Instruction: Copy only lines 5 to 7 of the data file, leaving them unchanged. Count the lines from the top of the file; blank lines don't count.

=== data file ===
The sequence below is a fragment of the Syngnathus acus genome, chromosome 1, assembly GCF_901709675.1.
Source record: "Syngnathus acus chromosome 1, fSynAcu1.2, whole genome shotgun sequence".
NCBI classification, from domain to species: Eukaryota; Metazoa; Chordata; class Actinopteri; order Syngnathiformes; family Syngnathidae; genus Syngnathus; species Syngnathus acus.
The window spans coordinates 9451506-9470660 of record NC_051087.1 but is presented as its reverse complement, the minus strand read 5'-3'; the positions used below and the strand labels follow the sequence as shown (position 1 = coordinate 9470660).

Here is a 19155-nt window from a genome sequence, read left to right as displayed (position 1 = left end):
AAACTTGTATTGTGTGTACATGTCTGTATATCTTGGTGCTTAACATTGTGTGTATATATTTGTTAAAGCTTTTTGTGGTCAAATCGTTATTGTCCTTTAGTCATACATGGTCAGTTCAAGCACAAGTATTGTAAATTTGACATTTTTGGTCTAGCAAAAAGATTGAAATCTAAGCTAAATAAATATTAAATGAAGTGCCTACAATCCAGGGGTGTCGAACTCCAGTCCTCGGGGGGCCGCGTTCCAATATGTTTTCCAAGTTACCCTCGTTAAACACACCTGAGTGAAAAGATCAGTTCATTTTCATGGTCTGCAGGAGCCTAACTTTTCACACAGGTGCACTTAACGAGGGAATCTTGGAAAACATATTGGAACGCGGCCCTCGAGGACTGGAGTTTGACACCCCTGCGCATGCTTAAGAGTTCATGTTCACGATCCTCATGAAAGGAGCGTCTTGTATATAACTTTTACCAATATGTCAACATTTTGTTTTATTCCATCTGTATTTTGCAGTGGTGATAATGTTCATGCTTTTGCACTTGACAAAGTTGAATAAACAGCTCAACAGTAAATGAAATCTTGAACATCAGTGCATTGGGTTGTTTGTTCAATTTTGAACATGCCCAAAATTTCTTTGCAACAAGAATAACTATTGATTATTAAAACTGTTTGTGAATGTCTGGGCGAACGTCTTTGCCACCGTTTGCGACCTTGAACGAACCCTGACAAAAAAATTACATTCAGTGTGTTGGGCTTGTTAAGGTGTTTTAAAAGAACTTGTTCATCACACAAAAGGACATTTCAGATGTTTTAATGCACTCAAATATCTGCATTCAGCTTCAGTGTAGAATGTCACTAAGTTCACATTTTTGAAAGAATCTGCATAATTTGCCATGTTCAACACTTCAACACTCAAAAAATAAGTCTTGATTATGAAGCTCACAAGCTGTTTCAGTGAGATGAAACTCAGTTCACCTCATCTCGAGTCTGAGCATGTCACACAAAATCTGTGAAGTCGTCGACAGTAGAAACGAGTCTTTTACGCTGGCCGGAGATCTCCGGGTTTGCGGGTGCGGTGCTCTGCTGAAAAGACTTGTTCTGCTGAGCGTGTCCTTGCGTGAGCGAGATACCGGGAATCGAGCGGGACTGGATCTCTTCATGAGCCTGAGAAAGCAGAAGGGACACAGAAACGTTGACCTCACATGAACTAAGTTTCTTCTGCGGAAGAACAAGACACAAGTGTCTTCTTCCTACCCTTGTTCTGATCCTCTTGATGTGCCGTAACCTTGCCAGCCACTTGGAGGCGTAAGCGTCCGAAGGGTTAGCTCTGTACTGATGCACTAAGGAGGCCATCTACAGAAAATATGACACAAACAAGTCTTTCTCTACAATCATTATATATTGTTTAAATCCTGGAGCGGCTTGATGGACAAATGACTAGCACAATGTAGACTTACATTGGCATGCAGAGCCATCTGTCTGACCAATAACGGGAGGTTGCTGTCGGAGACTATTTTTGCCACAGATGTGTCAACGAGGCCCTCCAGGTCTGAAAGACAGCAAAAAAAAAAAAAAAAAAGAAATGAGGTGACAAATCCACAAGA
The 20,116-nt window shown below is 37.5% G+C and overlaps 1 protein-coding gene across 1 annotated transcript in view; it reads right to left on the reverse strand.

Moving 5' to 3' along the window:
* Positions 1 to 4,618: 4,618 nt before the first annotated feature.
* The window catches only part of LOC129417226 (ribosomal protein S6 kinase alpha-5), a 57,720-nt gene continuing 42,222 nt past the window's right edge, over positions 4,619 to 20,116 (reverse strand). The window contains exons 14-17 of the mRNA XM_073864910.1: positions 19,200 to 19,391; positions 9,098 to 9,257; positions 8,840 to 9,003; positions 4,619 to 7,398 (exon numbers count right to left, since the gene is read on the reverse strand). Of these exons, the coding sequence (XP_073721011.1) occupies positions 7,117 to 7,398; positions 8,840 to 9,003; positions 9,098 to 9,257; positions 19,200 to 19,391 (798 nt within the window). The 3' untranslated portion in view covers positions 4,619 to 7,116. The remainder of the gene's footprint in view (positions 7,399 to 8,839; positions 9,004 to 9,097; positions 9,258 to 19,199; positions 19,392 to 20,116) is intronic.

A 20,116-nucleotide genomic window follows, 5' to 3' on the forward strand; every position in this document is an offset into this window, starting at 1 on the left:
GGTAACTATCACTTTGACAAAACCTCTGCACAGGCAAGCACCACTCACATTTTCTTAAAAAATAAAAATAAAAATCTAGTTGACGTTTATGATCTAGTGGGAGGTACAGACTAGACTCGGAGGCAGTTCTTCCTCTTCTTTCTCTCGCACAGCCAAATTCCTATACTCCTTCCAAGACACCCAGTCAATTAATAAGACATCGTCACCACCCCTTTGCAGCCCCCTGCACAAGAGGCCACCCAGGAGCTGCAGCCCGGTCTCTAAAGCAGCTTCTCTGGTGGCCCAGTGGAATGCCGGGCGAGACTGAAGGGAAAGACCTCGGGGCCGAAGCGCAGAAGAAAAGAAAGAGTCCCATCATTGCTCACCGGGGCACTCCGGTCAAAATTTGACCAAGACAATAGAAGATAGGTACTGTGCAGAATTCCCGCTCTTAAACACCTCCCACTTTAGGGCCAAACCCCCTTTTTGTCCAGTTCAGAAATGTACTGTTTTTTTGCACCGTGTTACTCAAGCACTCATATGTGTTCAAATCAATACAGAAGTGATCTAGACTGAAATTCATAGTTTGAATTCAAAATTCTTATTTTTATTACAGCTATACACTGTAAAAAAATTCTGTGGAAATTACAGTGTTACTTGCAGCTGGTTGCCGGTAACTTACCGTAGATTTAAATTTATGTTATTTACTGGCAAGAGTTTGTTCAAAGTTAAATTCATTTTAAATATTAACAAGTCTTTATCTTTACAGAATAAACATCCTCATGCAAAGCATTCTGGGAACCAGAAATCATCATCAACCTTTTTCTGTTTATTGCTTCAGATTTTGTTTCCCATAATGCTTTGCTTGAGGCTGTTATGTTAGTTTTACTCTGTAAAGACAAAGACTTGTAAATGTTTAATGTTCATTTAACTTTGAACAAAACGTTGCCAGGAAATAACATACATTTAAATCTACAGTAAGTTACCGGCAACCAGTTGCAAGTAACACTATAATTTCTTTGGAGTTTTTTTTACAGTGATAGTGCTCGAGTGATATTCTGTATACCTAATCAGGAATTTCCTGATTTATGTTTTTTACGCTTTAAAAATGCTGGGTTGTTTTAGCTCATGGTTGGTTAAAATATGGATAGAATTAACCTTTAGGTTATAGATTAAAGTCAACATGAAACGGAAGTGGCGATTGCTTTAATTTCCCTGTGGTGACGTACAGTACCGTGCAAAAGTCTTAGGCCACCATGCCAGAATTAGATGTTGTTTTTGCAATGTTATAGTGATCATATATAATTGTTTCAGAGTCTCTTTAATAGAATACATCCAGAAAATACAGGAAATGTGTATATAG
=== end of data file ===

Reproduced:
Here is a 19155-nt window from a genome sequence, read left to right as displayed (position 1 = left end):
AAACTTGTATTGTGTGTACATGTCTGTATATCTTGGTGCTTAACATTGTGTGTATATATTTGTTAAAGCTTTTTGTGGTCAAATCGTTATTGTCCTTTAGTCATACATGGTCAGTTCAAGCACAAGTATTGTAAATTTGACATTTTTGGTCTAGCAAAAAGATTGAAATCTAAGCTAAATAAATATTAAATGAAGTGCCTACAATCCAGGGGTGTCGAACTCCAGTCCTCGGGGGGCCGCGTTCCAATATGTTTTCCAAGTTACCCTCGTTAAACACACCTGAGTGAAAAGATCAGTTCATTTTCATGGTCTGCAGGAGCCTAACTTTTCACACAGGTGCACTTAACGAGGGAATCTTGGAAAACATATTGGAACGCGGCCCTCGAGGACTGGAGTTTGACACCCCTGCGCATGCTTAAGAGTTCATGTTCACGATCCTCATGAAAGGAGCGTCTTGTATATAACTTTTACCAATATGTCAACATTTTGTTTTATTCCATCTGTATTTTGCAGTGGTGATAATGTTCATGCTTTTGCACTTGACAAAGTTGAATAAACAGCTCAACAGTAAATGAAATCTTGAACATCAGTGCATTGGGTTGTTTGTTCAATTTTGAACATGCCCAAAATTTCTTTGCAACAAGAATAACTATTGATTATTAAAACTGTTTGTGAATGTCTGGGCGAACGTCTTTGCCACCGTTTGCGACCTTGAACGAACCCTGACAAAAAAATTACATTCAGTGTGTTGGGCTTGTTAAGGTGTTTTAAAAGAACTTGTTCATCACACAAAAGGACATTTCAGATGTTTTAATGCACTCAAATATCTGCATTCAGCTTCAGTGTAGAATGTCACTAAGTTCACATTTTTGAAAGAATCTGCATAATTTGCCATGTTCAACACTTCAACACTCAAAAAATAAGTCTTGATTATGAAGCTCACAAGCTGTTTCAGTGAGATGAAACTCAGTTCACCTCATCTCGAGTCTGAGCATGTCACACAAAATCTGTGAAGTCGTCGACAGTAGAAACGAGTCTTTTACGCTGGCCGGAGATCTCCGGGTTTGCGGGTGCGGTGCTCTGCTGAAAAGACTTGTTCTGCTGAGCGTGTCCTTGCGTGAGCGAGATACCGGGAATCGAGCGGGACTGGATCTCTTCATGAGCCTGAGAAAGCAGAAGGGACACAGAAACGTTGACCTCACATGAACTAAGTTTCTTCTGCGGAAGAACAAGACACAAGTGTCTTCTTCCTACCCTTGTTCTGATCCTCTTGATGTGCCGTAACCTTGCCAGCCACTTGGAGGCGTAAGCGTCCGAAGGGTTAGCTCTGTACTGATGCACTAAGGAGGCCATCTACAGAAAATATGACACAAACAAGTCTTTCTCTACAATCATTATATATTGTTTAAATCCTGGAGCGGCTTGATGGACAAATGACTAGCACAATGTAGACTTACATTGGCATGCAGAGCCATCTGTCTGACCAATAACGGGAGGTTGCTGTCGGAGACTATTTTTGCCACAGATGTGTCAACGAGGCCCTCCAGGTCTGAAAGACAGCAAAAAAAAAAAAAAAAAAGAAATGAGGTGACAAATCCACAAGA
The 20,116-nt window shown below is 37.5% G+C and overlaps 1 protein-coding gene across 1 annotated transcript in view; it reads right to left on the reverse strand.